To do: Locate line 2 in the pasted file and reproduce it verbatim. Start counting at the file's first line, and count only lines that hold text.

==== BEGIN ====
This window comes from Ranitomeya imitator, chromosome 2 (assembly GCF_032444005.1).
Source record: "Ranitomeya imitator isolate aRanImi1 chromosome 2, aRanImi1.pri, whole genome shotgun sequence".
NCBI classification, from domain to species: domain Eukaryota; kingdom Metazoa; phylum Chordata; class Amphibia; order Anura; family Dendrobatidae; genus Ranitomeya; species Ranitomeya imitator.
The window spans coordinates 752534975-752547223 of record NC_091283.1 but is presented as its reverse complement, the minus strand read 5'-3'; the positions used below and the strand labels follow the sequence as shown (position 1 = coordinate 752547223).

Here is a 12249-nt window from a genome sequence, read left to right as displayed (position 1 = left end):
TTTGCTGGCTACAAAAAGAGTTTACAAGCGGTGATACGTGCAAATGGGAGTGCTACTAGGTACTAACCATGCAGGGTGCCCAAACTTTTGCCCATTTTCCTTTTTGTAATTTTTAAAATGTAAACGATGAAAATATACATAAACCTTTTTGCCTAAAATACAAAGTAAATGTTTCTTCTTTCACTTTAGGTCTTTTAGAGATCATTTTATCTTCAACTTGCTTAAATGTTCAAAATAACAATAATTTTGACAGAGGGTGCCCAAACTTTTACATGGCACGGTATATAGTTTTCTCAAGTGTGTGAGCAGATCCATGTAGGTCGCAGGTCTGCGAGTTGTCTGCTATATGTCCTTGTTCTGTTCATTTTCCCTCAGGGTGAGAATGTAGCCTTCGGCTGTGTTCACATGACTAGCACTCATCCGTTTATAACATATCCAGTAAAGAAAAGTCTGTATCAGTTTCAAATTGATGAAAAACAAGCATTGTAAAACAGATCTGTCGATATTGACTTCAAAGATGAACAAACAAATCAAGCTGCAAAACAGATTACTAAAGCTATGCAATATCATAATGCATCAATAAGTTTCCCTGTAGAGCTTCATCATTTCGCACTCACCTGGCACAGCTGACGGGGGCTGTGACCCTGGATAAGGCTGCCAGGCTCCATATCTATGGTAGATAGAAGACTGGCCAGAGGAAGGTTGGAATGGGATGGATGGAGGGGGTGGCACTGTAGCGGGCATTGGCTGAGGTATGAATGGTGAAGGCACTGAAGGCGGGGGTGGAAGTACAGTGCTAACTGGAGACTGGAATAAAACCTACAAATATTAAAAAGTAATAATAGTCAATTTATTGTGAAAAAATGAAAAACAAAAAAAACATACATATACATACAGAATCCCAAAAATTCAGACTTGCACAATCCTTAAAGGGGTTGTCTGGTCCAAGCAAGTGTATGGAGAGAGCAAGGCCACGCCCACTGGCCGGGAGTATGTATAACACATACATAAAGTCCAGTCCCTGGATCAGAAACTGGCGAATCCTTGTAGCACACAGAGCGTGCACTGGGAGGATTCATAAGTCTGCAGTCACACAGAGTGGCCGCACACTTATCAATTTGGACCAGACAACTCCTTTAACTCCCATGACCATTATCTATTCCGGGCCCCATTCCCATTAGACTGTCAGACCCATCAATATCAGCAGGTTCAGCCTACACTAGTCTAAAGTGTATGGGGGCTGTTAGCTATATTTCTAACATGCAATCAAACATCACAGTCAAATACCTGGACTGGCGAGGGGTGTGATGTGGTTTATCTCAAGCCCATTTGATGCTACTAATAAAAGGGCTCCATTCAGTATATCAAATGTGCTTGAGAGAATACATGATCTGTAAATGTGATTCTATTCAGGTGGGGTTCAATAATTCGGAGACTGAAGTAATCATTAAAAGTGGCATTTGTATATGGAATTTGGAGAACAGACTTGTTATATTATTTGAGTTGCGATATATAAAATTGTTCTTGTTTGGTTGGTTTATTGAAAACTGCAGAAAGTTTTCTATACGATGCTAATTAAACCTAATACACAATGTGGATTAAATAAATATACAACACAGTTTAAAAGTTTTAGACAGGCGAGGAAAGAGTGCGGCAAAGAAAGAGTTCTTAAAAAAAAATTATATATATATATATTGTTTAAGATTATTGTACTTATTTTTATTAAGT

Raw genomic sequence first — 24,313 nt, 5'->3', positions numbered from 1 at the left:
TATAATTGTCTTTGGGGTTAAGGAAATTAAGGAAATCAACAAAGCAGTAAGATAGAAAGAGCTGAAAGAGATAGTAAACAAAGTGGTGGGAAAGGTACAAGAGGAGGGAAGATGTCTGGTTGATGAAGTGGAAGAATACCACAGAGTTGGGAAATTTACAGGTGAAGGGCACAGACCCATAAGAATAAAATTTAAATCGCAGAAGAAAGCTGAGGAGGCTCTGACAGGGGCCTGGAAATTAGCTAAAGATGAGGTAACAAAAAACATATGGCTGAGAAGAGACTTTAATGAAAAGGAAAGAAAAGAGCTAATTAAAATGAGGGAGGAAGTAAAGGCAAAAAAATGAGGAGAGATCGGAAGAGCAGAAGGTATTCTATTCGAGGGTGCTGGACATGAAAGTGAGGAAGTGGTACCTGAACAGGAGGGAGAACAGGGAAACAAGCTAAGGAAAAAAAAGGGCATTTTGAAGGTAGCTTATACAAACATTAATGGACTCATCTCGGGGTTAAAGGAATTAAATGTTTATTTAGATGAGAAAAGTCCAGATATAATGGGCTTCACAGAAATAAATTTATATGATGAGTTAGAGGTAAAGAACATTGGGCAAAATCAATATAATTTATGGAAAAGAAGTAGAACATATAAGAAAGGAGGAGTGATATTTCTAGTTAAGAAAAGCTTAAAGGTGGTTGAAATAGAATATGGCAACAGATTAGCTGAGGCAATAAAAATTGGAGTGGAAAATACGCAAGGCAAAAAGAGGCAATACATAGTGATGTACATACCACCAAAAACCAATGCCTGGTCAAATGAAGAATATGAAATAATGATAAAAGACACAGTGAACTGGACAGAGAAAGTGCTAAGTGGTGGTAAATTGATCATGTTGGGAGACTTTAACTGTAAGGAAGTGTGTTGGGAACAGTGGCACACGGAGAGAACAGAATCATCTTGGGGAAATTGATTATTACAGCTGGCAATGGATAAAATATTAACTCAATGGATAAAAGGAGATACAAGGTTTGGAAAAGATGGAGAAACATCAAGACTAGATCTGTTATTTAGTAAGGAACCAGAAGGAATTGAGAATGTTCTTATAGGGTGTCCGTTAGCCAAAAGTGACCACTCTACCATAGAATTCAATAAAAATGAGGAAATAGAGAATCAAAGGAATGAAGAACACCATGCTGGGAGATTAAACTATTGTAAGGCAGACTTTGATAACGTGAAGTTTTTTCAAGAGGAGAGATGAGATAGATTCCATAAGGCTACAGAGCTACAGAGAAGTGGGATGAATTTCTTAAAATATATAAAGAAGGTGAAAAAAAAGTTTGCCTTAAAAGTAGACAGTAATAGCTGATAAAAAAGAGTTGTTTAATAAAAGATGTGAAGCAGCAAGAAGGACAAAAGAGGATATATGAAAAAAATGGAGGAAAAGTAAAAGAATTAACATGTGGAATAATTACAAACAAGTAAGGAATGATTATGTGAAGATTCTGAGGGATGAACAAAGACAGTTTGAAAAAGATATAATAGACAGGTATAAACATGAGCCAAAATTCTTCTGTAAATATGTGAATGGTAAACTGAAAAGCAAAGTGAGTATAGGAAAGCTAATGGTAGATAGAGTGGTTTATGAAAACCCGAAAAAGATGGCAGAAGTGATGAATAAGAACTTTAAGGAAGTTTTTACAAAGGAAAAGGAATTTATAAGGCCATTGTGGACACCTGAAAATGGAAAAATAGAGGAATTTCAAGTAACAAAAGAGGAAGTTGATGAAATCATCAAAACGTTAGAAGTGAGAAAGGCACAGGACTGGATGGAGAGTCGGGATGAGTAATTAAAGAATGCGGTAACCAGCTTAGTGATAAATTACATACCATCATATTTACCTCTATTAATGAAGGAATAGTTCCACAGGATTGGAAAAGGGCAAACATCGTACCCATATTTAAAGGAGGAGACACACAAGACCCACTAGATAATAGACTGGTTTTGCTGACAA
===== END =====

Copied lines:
Source record: "Ranitomeya imitator isolate aRanImi1 chromosome 2, aRanImi1.pri, whole genome shotgun sequence".